Montague’s Biscuits Tin

Andrew Vittone

Do you ever wonder how such a deep sense of community came to be embedded in La Crosse? Many take this feeling for granted, but examples of La Crosse’s strong social capital can be found over 100 years ago.  

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Giles R. Montague planted his roots here in 1854, moving from Granby, Massachusetts. Considered one of the oldest residents of La Crosse, Mr. Montague was a prominent businessman who encouraged development in the community. His early businesses encompassed insurance, surveying, and real estate.

In 1894, he opened the La Crosse Cracker and Candy Company, where this wholesale biscuit tin was used to transport goods across the Midwest.  Customers paid a small deposit on the tin, which was then returned to the company and reused.

After five short years Mr. Montague sold the factory to well-known Nabisco. Nabisco operated the La Crosse factory until 1904, when they announced they would be closing the plant and moving operations to the Twin Cities. The people of La Crosse were not impressed with Nabisco’s decision. Community members, feeling glum and hurt by the loss of jobs, rallied around Mr. Montague to purchase the company back. In 1905, he regained ownership of the factory and expanded operations.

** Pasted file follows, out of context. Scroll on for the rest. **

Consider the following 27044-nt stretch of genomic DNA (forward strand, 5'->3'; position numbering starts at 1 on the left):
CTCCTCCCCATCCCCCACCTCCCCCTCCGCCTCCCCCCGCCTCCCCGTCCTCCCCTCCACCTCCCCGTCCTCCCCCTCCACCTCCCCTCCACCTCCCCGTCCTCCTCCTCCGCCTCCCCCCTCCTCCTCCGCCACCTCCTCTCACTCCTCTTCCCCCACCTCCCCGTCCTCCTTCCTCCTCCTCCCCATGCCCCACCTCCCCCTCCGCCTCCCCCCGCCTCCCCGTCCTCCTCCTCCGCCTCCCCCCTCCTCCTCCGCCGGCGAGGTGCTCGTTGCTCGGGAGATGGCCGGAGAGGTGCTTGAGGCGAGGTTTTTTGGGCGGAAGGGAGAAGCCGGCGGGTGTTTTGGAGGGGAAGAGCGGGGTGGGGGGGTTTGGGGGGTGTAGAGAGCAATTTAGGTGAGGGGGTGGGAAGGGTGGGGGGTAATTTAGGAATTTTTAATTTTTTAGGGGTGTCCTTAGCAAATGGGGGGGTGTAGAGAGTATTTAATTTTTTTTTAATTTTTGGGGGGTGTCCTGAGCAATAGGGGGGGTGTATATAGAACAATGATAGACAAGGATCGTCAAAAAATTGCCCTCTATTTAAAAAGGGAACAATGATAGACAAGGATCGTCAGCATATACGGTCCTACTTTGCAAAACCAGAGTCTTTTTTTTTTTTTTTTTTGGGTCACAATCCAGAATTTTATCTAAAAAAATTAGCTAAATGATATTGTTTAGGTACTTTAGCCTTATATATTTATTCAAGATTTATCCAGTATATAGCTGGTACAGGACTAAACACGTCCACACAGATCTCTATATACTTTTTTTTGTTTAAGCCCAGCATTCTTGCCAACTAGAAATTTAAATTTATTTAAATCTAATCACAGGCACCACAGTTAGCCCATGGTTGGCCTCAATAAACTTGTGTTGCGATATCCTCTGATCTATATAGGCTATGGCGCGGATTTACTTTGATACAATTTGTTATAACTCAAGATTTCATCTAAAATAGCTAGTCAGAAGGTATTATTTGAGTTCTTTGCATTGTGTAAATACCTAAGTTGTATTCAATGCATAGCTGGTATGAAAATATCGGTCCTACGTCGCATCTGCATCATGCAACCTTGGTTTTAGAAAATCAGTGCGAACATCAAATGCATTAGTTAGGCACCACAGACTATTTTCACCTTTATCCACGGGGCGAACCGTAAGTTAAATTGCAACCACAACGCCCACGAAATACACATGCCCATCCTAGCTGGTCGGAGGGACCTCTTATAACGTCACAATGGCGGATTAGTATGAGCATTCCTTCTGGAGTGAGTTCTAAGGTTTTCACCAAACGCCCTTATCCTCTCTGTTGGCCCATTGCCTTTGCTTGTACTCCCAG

Unfortunately, the factory burned to the ground only two years later. A resilient man, Mr. Montague closed his carriage business and moved the cracker and candy operations into that building. With strong community support the La Crosse Cracker and Candy Factory thrived until the 1930’s when the Great Depression caused the company to fold.                  

This biscuit tin is one of the objects that will be featured in the exhibition “[art]ifact, Where History Meets Art,” on display from Feb. 26 through April 16 at The Pump House Regional Art Center. It will be displayed alongside a new piece created by artist Ben Alberti as a response to the history of the La Crosse Cracker and Candy Factory. “[art]ifact” is a collaboration of the Pump House, the University of Wisconsin-La Crosse Public History Program, and the La Crosse County Historical Society.

This article was originally featured in the La Crosse Tribune.